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Bipartisan Bill Proposed to Strengthen Healthcare and Public Health Sector Cybersecurity

A new bill has been proposed by a bipartisan pair of senators that aims to improve the cybersecurity of the healthcare and public health (HPH) sector, in light of the recent warning from the White House about the increased threat of Russian cyber threats.

Last week, President Biden and the White House issued a warning about the increased risk of Russian cyberattacks on critical infrastructure, including potential attacks on the HPH sector in response to the sanctions recently imposed by the United States on Russia due to the invasion of Ukraine. The warning was “based on evolving intelligence that the Russian Government is exploring options for potential cyberattacks,” said President Biden.

In response to the warning, on Thursday, March 24, 2022, U.S. Senators Jacky Rosen (D-NV) and Bill Cassidy, MD (R-LA) proposed the Healthcare Cybersecurity Act (S.3904). One of the main aims of the act is to improve collaboration between the U.S. Cybersecurity and Infrastructure Security Agency (CISA) and the U.S. Department of Health and Human Services. If passed, CISA would be required to collaborate with the HHS on a range of cybersecurity measures to better defend the HPH sector against cyberattacks.

“In light of the threat of Russian cyberattacks, we must take proactive steps to enhance the cybersecurity of our healthcare and public health entities,” said Senator Rosen. “Hospitals and health centers are part of our critical infrastructure and increasingly the targets of malicious cyberattacks, which can result in data breaches, the cost of care being driven up, and negative patient health outcomes. This bipartisan bill will help strengthen cybersecurity protections and protect lives.”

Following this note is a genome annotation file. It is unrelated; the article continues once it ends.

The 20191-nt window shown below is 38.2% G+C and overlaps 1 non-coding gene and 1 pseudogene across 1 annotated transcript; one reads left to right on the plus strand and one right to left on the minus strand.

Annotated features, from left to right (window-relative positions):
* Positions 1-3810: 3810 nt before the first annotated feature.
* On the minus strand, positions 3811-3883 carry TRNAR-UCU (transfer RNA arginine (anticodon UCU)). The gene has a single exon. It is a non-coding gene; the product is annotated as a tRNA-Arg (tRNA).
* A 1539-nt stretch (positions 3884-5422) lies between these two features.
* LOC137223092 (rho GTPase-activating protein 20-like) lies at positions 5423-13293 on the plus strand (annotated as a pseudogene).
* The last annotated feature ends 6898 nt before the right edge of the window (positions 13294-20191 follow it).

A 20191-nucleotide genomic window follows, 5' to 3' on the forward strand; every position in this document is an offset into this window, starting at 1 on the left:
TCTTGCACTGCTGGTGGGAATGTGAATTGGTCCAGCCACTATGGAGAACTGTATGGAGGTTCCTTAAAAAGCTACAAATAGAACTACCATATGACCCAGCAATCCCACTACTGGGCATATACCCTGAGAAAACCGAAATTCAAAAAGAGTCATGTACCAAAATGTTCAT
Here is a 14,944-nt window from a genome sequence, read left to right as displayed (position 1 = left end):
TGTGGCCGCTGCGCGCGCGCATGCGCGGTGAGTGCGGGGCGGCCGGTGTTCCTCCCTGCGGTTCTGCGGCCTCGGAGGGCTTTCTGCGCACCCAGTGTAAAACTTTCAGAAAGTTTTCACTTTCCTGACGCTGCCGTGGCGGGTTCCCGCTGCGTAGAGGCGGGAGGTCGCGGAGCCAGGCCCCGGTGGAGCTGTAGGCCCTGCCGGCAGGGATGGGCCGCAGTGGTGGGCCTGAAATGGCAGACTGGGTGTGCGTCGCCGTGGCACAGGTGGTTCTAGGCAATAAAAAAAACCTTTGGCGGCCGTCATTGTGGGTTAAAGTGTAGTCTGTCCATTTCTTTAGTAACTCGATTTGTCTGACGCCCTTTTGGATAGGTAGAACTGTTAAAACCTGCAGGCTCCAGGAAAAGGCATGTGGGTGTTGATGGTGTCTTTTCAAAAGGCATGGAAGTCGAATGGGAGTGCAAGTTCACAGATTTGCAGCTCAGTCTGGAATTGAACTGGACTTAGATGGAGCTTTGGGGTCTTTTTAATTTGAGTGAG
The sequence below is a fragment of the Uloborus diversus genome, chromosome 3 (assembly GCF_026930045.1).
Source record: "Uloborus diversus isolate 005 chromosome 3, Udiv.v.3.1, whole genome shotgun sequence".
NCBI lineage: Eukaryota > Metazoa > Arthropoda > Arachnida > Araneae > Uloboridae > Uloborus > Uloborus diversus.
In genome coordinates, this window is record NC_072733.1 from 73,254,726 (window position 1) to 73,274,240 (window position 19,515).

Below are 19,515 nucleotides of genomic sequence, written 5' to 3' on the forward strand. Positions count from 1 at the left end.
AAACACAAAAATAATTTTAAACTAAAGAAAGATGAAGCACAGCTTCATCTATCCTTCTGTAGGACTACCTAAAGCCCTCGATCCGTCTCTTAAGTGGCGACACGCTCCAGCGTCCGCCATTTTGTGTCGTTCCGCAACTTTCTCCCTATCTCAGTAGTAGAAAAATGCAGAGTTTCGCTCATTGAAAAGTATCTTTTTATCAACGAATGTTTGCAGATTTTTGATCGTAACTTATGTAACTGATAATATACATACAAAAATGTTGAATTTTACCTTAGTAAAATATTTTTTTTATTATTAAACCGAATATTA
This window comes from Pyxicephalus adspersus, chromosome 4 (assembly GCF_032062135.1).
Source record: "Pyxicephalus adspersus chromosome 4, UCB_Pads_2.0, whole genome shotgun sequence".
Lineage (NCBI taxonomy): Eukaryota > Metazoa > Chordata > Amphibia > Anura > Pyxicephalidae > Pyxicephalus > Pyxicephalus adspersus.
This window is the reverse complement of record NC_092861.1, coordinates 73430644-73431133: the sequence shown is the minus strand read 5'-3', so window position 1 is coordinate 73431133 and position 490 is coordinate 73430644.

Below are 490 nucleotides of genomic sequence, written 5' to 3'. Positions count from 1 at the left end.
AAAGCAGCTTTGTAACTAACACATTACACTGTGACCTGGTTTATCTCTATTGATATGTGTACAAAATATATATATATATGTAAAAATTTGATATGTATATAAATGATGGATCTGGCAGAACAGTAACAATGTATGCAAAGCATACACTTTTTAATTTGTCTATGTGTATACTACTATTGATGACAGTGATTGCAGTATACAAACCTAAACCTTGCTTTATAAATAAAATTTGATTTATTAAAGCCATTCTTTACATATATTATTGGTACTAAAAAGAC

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CISA would be required to conduct a detailed study on specific cybersecurity risks facing the HPH sector, which would involve “an analysis of how cybersecurity risks specifically impact health care assets, an evaluation of the challenges health care assets face in securing updated information systems, and an assessment of relevant cybersecurity workforce shortages.” The bill will also authorize cybersecurity training for HPH sector operators to improve awareness of cybersecurity risks and the most effective ways to mitigate them.

2021 was a particularly bad year for healthcare industry cyberattacks. 714 data breaches of 500 or more records were reported to the Department of Health and Human Services last year, making 2021 the worst ever year for healthcare industry data breaches. Almost 46 million records were reported to the HHS as being breached in 2021. Data breaches are now being reported at twice the level of 2017 and hacking incidents have increased every year. In 2021, 82% of the reported healthcare data breaches were classed as hacking/IT incidents, compared to just 41% in 2017.

“Health centers save lives and hold a lot of sensitive, personal information. This makes them a prime target for cyber-attacks,” said Dr. Cassidy. “This bill protects patients’ data and public health by strengthening our resilience to cyber warfare.”

Author: Steve Alder is the editor-in-chief of HIPAA Journal. Steve is responsible for editorial policy regarding the topics covered on HIPAA Journal. He is a specialist on healthcare industry legal and regulatory affairs, and has several years of experience writing about HIPAA and other related legal topics. Steve has developed a deep understanding of regulatory issues surrounding the use of information technology in the healthcare industry and has written hundreds of articles on HIPAA-related topics.